During restoration works on the northern curtain, below the Barons' Hall archaeological finds of the Roman era came to light, dating from between the end of the 1st century BC and the second half of the 5th century AD.
In the area known as the Armoury Hall, which once had this function, remains of the settlements that existed before the Angevin castle have been found.
Near the entrance, there is a pool or bath from a suburban villa which dates back to the second half of the 5th century AD, partly lined with white marble slabs to which the Angevin walls are joined. The oldest part, on the east side, of the late republican period (end of the 1st century BC) consists of a wide apse with five semicircular niches.
The most probably hypothesis is that this was a swimming pool or a canal of the peristyle or the garden of the villa. Along the coast of Neapolis, during the years between the end of the Republic and the beginning of the Empire, numerous residences were built, the most important of which was that of Lucio Licinio Lucullo which stretched from Castel dell'Ovo to Pizzofalcone, and according to some researchers, as far as the Royal Palace and Castel Nuovo.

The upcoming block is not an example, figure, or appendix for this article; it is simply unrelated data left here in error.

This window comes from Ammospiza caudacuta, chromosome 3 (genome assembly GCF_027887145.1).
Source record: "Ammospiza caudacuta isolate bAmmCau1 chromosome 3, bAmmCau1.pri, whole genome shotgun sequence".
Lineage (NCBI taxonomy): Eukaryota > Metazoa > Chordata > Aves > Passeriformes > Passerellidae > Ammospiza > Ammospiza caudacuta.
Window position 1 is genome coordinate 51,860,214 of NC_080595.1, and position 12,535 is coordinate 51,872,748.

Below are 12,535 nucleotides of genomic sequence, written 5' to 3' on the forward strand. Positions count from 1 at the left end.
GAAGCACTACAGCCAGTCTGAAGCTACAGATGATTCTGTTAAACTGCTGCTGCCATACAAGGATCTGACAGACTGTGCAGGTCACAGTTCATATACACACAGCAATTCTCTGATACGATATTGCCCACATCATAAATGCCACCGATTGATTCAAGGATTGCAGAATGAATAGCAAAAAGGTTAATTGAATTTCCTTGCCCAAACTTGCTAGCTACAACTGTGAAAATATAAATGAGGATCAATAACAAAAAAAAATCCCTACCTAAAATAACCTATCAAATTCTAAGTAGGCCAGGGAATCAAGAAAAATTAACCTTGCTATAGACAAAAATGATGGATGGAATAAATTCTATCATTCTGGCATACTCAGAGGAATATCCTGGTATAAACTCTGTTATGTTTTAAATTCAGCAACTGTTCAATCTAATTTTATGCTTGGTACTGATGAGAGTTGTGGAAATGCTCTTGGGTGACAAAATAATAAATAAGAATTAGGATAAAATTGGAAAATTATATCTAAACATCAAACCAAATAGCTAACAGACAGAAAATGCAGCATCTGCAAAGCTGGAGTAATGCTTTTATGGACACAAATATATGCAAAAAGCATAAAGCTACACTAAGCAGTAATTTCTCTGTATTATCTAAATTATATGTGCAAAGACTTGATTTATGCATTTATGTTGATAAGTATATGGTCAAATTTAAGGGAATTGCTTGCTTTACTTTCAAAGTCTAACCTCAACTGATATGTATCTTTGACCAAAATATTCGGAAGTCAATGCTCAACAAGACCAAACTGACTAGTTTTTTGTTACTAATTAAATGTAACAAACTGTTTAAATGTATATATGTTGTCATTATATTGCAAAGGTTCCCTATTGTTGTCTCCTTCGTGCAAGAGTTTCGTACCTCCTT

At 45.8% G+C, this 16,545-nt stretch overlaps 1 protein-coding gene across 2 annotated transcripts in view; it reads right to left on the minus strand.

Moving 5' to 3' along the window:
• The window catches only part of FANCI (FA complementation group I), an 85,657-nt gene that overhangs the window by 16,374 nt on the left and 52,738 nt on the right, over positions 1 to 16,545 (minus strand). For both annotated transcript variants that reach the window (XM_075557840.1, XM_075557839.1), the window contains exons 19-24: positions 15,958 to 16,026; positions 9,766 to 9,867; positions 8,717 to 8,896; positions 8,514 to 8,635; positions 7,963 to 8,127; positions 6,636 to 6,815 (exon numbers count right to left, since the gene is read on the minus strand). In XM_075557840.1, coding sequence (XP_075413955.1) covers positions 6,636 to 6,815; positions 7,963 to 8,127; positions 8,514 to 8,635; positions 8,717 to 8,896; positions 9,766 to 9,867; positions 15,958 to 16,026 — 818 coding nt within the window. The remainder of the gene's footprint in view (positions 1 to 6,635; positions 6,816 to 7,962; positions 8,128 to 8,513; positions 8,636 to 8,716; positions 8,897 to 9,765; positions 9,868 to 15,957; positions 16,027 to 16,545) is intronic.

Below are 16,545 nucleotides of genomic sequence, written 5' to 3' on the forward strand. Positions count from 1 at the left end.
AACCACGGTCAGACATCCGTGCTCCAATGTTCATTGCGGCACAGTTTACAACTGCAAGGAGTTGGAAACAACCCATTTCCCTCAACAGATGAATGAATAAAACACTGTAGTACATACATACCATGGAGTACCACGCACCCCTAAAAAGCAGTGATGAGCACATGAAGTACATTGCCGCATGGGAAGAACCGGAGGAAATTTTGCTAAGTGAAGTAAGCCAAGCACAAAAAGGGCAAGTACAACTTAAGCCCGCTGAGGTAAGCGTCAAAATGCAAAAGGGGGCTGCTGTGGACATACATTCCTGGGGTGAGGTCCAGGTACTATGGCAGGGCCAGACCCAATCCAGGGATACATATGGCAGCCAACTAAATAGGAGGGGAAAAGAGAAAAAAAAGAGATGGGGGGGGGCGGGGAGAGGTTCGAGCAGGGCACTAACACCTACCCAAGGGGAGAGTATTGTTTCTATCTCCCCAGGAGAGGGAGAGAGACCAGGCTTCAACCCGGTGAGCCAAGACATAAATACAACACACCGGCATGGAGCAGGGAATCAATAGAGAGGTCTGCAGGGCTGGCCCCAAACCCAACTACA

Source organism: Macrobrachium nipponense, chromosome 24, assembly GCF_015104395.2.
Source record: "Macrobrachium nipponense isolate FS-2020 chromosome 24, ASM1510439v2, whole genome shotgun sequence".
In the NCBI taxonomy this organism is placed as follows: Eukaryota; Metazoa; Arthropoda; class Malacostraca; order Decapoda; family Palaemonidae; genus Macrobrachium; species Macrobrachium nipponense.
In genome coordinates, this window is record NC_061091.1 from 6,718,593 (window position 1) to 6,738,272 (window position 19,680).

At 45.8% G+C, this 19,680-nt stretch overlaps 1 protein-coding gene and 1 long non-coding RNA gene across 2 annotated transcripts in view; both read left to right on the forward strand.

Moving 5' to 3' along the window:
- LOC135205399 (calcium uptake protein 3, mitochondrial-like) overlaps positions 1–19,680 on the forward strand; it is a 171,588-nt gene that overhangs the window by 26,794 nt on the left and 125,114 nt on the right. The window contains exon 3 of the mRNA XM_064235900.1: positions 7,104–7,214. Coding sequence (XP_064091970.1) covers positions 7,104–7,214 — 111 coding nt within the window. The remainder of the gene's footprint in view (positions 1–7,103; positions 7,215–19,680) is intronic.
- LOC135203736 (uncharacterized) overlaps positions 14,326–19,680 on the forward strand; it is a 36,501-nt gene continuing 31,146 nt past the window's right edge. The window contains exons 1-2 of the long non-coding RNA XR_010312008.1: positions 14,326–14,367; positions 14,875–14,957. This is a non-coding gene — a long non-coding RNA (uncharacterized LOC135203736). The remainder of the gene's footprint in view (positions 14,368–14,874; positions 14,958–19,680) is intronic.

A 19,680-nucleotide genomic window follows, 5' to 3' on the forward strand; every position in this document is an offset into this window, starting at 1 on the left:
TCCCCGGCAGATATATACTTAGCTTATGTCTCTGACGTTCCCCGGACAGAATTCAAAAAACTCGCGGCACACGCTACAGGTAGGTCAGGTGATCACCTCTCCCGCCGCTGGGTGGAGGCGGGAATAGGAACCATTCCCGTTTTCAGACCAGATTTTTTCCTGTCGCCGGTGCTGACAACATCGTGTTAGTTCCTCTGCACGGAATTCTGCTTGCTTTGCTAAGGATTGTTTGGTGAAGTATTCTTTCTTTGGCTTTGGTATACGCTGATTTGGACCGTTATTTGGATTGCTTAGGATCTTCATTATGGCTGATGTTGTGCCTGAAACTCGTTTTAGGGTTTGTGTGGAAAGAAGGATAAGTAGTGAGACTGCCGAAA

Later (6th-12th centuries AD), the area became a necropolis, and some fifty burials have actually been found there, the tombs both of adults and children, male and female, buried with a few personal objects such as rings, earrings and a pair of bronze spurs decorated with a rampant feline (kept in the Archaeological Sovraintendenza of Naples). In this area have also been found ceramic materials both of local manufacture and imported from Africa and the East.
The Armoury Hall will house a multimedia exhibition with information and images of Castel Nuovo and on the history and art of Naples.